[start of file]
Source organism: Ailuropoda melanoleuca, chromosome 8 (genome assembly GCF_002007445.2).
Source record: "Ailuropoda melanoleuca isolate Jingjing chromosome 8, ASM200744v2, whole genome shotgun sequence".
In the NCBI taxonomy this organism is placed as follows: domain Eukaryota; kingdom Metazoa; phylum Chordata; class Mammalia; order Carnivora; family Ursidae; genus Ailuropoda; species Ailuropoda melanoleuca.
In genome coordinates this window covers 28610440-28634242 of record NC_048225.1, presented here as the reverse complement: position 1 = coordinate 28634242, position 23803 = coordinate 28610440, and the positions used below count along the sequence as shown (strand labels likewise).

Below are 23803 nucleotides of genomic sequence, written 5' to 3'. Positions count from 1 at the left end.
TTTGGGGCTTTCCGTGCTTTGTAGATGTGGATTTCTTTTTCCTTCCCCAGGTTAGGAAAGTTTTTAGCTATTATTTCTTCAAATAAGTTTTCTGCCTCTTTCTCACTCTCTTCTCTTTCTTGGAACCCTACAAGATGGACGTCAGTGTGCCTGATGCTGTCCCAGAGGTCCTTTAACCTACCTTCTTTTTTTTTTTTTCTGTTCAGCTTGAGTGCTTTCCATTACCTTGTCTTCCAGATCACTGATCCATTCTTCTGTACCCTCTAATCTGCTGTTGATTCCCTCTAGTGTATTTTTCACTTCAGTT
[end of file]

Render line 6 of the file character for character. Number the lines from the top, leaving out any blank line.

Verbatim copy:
TTTGGGGCTTTCCGTGCTTTGTAGATGTGGATTTCTTTTTCCTTCCCCAGGTTAGGAAAGTTTTTAGCTATTATTTCTTCAAATAAGTTTTCTGCCTCTTTCTCACTCTCTTCTCTTTCTTGGAACCCTACAAGATGGACGTCAGTGTGCCTGATGCTGTCCCAGAGGTCCTTTAACCTACCTTCTTTTTTTTTTTTTCTGTTCAGCTTGAGTGCTTTCCATTACCTTGTCTTCCAGATCACTGATCCATTCTTCTGTACCCTCTAATCTGCTGTTGATTCCCTCTAGTGTATTTTTCACTTCAGTT